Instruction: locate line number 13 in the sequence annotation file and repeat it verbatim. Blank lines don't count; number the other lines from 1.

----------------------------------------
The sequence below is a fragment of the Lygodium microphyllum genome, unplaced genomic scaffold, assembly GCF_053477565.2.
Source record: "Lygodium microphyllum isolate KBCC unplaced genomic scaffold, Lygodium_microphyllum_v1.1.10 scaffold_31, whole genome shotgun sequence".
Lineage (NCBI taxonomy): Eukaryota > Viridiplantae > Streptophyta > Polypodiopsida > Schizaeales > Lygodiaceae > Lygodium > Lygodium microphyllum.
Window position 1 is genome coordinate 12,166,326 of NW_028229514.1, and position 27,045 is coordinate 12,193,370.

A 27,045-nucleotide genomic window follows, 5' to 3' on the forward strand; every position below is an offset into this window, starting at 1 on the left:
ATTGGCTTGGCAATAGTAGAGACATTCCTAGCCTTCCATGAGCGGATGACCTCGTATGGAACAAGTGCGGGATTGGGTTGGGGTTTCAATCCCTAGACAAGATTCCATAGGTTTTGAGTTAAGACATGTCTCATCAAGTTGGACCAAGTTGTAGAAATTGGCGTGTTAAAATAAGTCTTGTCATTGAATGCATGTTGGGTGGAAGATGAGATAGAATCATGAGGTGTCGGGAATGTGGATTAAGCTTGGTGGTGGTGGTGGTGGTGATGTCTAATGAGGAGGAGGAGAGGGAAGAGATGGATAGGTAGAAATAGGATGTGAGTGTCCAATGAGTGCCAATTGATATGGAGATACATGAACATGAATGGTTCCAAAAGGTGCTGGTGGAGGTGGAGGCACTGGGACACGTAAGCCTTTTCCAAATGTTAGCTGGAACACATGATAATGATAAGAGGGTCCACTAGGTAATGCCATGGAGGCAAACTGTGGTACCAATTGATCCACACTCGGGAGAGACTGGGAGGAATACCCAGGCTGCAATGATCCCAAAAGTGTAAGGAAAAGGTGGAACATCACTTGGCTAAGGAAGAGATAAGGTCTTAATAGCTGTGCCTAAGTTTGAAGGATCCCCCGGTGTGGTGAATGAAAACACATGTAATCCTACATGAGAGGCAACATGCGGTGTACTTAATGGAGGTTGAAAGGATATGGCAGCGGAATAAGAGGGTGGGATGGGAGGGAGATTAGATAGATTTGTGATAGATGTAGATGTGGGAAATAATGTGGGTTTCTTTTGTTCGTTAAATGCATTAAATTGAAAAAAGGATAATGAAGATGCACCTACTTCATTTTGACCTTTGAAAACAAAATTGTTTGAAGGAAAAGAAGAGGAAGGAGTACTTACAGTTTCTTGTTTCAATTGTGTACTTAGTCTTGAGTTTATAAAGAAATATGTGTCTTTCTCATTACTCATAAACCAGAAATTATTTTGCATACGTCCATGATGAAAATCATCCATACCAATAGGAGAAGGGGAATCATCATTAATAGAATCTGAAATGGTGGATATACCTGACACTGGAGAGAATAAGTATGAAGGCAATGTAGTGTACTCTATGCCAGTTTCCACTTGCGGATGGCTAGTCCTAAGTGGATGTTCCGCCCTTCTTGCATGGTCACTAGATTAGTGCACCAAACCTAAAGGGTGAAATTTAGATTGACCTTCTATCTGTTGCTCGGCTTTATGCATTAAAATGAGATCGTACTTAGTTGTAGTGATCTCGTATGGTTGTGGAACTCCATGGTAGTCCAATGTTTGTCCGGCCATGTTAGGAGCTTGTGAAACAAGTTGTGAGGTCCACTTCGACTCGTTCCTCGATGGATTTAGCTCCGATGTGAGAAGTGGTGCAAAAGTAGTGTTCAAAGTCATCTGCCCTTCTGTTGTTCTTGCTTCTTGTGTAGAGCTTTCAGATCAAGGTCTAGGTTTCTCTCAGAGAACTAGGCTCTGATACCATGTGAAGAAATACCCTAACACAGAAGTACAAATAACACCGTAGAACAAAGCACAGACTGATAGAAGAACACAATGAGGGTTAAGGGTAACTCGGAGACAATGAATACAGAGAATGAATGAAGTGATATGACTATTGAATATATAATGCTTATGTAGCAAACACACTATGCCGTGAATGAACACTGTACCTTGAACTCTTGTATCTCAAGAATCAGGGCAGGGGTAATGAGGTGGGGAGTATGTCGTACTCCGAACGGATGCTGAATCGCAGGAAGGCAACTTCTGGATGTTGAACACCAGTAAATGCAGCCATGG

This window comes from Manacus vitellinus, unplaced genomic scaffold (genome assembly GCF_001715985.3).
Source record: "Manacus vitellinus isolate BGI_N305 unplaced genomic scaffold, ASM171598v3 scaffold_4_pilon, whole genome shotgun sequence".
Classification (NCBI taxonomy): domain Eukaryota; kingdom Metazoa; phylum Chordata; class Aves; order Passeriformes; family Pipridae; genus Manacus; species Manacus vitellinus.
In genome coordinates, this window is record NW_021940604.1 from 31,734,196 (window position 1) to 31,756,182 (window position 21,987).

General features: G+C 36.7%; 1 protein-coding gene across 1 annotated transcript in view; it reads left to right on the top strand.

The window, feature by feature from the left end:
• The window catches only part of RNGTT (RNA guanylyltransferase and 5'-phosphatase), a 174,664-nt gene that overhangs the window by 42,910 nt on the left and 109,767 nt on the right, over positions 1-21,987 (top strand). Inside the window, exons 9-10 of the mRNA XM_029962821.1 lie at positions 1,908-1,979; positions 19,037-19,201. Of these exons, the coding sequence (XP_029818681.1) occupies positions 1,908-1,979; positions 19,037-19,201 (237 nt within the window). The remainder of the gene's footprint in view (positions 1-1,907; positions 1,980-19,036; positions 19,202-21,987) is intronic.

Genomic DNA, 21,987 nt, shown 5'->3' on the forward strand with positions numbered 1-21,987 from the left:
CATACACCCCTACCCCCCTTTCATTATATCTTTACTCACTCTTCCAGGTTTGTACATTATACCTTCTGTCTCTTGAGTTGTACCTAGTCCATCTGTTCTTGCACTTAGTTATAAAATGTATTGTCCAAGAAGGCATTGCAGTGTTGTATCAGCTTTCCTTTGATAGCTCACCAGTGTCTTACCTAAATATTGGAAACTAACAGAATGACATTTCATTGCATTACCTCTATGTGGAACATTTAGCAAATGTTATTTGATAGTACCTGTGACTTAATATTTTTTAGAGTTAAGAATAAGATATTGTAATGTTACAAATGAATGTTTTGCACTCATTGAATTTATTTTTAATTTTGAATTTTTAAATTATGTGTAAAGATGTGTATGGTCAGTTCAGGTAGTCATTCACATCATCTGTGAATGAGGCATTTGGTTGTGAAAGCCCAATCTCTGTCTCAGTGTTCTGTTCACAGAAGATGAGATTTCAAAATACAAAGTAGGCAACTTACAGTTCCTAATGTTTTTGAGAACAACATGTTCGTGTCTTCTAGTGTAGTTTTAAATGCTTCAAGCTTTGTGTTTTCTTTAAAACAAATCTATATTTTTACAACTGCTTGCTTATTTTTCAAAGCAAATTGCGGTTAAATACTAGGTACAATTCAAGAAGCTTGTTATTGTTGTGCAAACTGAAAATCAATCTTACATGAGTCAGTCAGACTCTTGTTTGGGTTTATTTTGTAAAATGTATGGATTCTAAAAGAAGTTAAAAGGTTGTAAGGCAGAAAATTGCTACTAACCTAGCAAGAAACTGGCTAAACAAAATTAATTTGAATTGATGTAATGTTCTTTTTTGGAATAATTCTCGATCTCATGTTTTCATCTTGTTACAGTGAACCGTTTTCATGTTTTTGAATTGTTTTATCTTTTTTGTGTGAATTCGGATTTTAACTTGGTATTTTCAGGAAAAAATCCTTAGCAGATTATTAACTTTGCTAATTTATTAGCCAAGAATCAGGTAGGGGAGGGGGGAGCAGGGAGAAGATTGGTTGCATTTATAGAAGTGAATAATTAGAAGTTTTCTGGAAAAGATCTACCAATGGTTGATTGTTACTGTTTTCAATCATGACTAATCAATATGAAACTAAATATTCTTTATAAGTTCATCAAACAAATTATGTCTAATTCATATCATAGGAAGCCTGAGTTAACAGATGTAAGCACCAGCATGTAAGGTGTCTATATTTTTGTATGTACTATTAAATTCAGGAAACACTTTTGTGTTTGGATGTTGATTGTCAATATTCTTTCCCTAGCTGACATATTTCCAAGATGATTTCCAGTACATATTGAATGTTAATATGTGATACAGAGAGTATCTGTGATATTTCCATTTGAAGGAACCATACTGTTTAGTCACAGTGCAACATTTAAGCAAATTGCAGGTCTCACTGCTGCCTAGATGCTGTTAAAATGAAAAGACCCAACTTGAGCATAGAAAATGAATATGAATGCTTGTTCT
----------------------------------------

• The window catches only part of RNGTT (RNA guanylyltransferase and 5'-phosphatase), a 174,664-nt gene that overhangs the window by 42,910 nt on the left and 109,767 nt on the right, over positions 1-21,987 (top strand). Inside the window, exons 9-10 of the mRNA XM_029962821.1 lie at positions 1,908-1,979; positions 19,037-19,201. Of these exons, the coding sequence (XP_029818681.1) occupies positions 1,908-1,979; positions 19,037-19,201 (237 nt within the window). The remainder of the gene's footprint in view (positions 1-1,907; positions 1,980-19,036; positions 19,202-21,987) is intronic.